“This is all about liquidity,” said Alasdair Haynes, chief executive at Aquis Exchange. “In Europe we trade four or five times less value than the US, yet the population in Europe is larger and the GDP is the same. We need to grow the market. Changing the business model will allow for greater liquidity.”
Aquis is a pan-European trading venue that will use a subscription-based pricing model, which Haynes likens to a mobile telephone pricing package that charges users based on how much call time, text messages and data they use, or a TV package in which certain channels are included, based on what the user is willing to pay. Haynes argued that both television and mobile phone subscription models have seen significant growth in the last five years, despite the recession – and insisted that bringing an equivalent model to equities could help to prompt significant growth.
Other solutions include Christopher Gregory’s new sell-side negotiation venue, Squawker, which will provide a forum for brokers to interact anonymously with each other and trade large blocks of stock. Squawker will act essentially as a counterparty matching service, rather than matching actual orders, as traditional exchanges and MTFs have done.
“This is a discretionary service, in which participants express to us what they are interested in doing, and who they are willing to trade with,” he said. “Our model will provide clarity in an electronic environment and provide efficiencies. There is a gap in the market, because until now no venue has existed to bring the sell-side together to exchange blocks of stock efficiently.”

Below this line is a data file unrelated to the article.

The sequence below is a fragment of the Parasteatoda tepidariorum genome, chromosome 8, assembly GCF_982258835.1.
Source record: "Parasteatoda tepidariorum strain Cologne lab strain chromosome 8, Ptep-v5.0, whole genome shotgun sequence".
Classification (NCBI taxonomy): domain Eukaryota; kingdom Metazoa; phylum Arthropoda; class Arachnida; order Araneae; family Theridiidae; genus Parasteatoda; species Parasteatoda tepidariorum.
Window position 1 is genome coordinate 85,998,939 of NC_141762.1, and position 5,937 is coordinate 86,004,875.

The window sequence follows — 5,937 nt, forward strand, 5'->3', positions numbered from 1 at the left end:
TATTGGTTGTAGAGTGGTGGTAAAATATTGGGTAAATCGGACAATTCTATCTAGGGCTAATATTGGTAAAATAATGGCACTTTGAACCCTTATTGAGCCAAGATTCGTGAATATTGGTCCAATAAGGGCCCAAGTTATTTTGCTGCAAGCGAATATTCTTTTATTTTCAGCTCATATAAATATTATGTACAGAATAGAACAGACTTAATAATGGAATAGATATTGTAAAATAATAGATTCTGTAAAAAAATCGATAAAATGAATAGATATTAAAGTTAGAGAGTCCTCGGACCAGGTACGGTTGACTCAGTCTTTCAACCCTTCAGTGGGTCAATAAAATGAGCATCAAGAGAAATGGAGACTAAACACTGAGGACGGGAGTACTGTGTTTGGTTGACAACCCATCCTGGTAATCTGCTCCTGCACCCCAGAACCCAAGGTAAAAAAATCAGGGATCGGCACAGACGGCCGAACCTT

Meanwhile, former Chi-X Global founder Tony Mackay has established Market Bourse, a new trading venue that is based around the concept of social networking rules. On Market Bourse, participants will be able to specify who they want to trade with – and who they want to avoid. The venue is explicitly targeted at segments of the market, such as institutional investors, who feel disadvantaged by the current market infrastructure and may wish to avoid certain kinds of participant, such as high-frequency traders.
“We recognise that the market is made up of lots of different constituents,” said Mackay. “Over the last 10-15 years, hedge funds and HFTs have become much more active while exchanges have got rid of all the functionality. I perceive a change on the buy side. They are not happy with what’s going on. We are putting the power back on the buy-side. We are giving them choice about who they don’t want to interact with. If they don’t want to interact with HFT, they can do that and the broker is bound by that. On Market Bourse, users will flag who they want an order to interact with.”
Of the three new entrants, Squawker received the most praise from buy-side fellow panellists.
“Chris’ model is interesting,” said David Miller, head of trading at Invesco Perpetual. “If I choose a broker to trade a big block, Chris’ model will enable the broker I’ve chosen to find the other side. His model is the one that has immediate value for us. It’s about moving blocks from a buyer to a seller as efficiently as possible.”
Neil Smith, senior equity dealer, Europe at State Street Global Advisors, added that his firm typically finds the greatest difficulty in trading small and mid-cap stocks – a situation that has worsened as overall levels of liquidity in equity markets have declined.
“With the market liquidity dropping, it’s become really difficult moving those stocks around,” he said. “That’s where Squawker could add some real value to the buy side. However, my concern for the Squawker model is you’d need a lot of data to start your business. From the buy side, we are very cautious about the way we interact with new ideas. I hope Chris succeeds quickly, because I think he needs to.”
Squawker opened earlier this month; Aquis Exchange plans to open later this year, subject to regulatory approval.